Section 18.3 of the Guide to Professional Conduct and Ethics for Registered Medical Practitioners in Ireland places an obligation on medical practitioners to be open and honest with patients.

It states that patients and their families are entitled to honest, open and prompt communication about adverse events that may have caused them harm and in the event of an adverse event practitioners should:

  1. Acknowledge that the event happened;
  2. Explain how it happened;
  3. Apologise if appropriate; and
  4. Give an assurance as to how lessons have been learned to minimise the chance of this event happening again in the future.

The 2013 HSE National Open Disclosure Guidelines describe open disclosure as “an open consistent approach to communicating with service users when things go wrong in healthcare”.

Historically, the lack of protective legislation has created uncertainty and reluctance in the minds of some practitioners in relation to apologising or indeed providing information when things go wrong, for fear that it would be used against them in civil proceedings or impact on their standing with their regulatory body.

The recently published Civil Liability (Amendment) Bill 2017 (the “Bill”) will hopefully go some way to allay this fear. The Bill contains extensive provisions in relation to open disclosure and defines an apology as an “expression of sympathy and regret”. Crucially it states that an apology is not an admission of liability.

The Bill outlines that open disclosure should be made at a face-to-face meeting between the health practitioner and the patient and it should take place as soon as practicable. Further, the patient should be provided with a signed statement containing information in relation to the incident and an apology if appropriate.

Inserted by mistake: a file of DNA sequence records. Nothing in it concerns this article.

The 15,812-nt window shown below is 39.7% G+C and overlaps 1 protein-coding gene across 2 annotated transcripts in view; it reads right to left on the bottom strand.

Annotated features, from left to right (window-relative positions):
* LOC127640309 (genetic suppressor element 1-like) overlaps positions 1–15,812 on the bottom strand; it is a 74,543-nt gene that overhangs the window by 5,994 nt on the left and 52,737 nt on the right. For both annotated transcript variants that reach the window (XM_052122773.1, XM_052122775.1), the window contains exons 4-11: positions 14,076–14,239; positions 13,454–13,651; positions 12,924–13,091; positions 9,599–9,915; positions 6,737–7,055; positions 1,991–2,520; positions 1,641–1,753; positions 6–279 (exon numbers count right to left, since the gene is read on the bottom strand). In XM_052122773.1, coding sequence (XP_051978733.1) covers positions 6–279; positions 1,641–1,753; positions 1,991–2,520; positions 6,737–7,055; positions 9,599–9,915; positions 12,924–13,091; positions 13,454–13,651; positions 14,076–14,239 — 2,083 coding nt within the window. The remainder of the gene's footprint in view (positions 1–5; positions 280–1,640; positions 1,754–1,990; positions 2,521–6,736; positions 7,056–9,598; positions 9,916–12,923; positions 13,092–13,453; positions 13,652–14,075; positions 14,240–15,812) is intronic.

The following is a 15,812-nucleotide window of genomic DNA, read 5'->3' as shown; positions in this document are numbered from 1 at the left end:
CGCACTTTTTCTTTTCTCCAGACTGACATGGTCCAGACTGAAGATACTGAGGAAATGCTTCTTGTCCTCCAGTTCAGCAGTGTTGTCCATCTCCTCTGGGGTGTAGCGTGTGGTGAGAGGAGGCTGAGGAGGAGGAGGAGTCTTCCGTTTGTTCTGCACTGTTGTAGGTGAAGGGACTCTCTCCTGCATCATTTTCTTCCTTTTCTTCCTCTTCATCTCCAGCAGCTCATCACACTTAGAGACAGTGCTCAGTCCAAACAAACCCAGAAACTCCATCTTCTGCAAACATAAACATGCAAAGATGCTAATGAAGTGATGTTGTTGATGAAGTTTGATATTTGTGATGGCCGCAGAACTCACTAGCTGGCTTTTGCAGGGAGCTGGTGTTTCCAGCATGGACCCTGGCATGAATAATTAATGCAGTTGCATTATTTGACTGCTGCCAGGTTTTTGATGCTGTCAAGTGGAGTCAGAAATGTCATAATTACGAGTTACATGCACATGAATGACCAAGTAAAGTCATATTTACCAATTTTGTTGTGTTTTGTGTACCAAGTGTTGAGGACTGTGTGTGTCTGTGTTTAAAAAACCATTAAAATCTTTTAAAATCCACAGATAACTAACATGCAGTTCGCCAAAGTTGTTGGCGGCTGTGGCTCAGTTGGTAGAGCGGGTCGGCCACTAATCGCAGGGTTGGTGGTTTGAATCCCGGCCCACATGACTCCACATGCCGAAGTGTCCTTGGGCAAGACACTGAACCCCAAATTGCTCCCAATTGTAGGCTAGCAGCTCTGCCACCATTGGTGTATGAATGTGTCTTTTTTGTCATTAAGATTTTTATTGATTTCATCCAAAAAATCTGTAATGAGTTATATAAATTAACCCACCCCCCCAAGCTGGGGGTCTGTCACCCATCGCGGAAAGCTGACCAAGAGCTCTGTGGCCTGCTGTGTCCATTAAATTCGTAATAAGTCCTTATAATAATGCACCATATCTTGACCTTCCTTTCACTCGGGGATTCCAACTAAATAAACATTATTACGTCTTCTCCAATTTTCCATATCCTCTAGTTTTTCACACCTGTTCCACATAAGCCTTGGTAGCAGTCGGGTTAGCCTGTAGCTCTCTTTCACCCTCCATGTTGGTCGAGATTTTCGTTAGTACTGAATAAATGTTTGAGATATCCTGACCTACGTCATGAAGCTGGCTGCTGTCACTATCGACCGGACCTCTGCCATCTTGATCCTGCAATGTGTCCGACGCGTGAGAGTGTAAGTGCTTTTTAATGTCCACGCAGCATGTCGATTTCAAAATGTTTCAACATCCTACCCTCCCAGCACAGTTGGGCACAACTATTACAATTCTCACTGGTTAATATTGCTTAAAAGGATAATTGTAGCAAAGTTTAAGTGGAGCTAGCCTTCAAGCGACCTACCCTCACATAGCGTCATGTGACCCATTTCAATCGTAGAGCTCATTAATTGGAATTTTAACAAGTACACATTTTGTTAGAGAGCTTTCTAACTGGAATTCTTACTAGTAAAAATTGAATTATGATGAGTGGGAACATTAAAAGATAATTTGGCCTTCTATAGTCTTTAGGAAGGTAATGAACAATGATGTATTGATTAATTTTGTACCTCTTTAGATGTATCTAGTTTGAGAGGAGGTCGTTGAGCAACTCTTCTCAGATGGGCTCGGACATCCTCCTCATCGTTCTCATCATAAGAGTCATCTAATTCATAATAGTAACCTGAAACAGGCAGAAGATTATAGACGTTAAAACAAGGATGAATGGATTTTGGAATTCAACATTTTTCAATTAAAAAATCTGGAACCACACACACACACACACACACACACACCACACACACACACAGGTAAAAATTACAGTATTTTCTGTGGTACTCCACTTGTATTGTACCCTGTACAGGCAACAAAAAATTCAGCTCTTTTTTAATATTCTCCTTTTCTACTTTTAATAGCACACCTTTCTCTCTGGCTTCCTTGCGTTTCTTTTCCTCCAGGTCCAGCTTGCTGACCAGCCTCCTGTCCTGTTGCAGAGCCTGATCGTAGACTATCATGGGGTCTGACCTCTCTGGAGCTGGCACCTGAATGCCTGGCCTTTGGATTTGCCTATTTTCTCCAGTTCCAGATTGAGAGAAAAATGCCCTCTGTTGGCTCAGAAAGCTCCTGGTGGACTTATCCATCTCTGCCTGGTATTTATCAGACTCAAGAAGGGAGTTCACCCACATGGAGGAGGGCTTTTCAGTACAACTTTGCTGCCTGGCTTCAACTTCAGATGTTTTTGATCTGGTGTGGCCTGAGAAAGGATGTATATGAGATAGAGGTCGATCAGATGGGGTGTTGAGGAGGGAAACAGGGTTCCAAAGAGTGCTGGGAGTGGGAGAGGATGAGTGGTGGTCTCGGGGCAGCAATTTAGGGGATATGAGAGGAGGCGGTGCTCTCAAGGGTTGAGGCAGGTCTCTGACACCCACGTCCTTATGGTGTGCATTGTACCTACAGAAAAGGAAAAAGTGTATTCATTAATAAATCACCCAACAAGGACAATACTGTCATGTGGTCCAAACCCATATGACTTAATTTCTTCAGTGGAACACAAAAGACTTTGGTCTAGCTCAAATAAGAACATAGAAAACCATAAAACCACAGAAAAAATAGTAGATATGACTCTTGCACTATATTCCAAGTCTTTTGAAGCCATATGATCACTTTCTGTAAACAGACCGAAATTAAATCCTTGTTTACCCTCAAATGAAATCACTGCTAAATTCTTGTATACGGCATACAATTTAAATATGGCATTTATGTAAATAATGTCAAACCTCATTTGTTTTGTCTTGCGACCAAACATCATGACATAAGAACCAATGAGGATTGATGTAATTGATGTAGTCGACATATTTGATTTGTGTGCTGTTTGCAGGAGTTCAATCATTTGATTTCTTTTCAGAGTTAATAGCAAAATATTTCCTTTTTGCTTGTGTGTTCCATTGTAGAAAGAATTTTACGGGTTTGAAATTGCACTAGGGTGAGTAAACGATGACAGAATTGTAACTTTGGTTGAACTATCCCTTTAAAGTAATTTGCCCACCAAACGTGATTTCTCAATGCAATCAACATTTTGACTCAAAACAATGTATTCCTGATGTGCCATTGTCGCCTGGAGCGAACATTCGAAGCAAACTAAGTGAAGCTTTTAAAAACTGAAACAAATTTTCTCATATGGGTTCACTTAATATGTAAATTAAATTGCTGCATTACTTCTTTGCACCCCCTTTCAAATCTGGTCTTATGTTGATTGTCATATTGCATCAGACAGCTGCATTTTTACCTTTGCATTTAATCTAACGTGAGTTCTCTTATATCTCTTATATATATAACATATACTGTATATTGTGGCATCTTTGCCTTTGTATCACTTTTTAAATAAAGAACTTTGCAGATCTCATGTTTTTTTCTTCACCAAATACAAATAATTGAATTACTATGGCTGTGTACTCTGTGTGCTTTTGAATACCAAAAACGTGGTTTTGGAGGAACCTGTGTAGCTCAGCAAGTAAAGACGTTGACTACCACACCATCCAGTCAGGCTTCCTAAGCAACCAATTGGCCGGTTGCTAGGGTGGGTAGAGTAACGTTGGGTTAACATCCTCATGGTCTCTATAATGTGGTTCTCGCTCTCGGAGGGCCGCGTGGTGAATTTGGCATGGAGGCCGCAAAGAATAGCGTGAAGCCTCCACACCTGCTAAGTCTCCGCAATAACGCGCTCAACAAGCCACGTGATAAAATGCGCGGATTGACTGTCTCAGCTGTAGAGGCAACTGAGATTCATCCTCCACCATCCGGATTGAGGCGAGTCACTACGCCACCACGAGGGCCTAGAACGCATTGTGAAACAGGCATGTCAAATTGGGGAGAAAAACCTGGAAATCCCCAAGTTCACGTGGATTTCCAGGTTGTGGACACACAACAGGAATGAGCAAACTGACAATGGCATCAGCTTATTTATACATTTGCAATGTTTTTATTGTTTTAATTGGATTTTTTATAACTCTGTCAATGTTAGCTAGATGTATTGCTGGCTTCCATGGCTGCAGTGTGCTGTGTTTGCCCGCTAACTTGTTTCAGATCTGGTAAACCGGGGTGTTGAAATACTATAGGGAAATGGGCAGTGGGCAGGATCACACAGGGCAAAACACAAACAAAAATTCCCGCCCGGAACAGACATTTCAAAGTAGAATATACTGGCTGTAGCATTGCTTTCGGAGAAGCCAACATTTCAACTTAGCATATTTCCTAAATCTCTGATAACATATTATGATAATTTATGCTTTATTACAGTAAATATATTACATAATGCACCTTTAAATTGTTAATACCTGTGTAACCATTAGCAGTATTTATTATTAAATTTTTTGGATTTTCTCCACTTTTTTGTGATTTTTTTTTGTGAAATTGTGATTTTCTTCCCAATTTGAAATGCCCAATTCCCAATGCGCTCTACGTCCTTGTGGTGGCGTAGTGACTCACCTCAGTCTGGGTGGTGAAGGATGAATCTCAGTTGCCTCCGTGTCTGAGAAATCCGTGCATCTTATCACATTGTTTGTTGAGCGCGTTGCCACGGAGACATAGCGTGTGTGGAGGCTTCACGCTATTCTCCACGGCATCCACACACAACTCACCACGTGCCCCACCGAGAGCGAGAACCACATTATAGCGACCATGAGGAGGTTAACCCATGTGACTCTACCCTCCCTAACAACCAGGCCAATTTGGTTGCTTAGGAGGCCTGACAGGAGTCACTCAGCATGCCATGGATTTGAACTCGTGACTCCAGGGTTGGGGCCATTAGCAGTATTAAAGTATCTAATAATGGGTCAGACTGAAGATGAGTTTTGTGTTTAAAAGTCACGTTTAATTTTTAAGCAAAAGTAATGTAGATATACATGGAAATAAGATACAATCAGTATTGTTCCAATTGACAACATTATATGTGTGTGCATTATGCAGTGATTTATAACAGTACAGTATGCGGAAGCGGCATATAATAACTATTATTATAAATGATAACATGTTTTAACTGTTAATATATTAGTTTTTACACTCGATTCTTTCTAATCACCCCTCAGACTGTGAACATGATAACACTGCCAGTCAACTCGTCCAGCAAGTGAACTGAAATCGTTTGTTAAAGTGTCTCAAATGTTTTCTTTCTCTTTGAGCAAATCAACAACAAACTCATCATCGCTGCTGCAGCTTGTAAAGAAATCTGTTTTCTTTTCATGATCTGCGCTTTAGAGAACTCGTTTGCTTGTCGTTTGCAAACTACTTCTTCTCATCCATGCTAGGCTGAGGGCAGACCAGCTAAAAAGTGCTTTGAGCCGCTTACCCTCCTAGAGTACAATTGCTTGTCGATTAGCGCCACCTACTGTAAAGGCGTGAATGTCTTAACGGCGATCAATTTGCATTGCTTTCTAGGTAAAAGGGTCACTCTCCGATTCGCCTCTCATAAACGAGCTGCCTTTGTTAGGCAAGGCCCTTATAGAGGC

The protective provisions in respect of the information disclosed and the apology are dealt with in Section 10 of the Bill. The Section provides that where information and apology is given it will not constitute an admission of liability, fault or professional misconduct and as such, will not be admissible in evidence nor will it invalidate a contract of indemnity or insurance.

The first draft of the Bill did not go as far as to introduce a legal duty of open disclosure as the provisions were limited to voluntary disclosure. However, when the Justice Committee completed the report stage, the Committee proposed an amendment which, if approved by the Dail, will in effect make open disclosure in Ireland mandatory rather than voluntary.

While the Guide to Professional Conduct and Ethics for Registered Medical Practitioners places an ethical duty on doctors to provide open and honest responses to patients following an incident, the Bill places open disclosure on a statutory footing. Further, it provides a clear framework to assist practitioners with the process.

The protective provisions in the Bill are long awaited. Once implemented the provisions should serve to encourage practitioners to communicate openly with patients when things go wrong, thereby helping to foster a relationship of trust between clinicians and patients.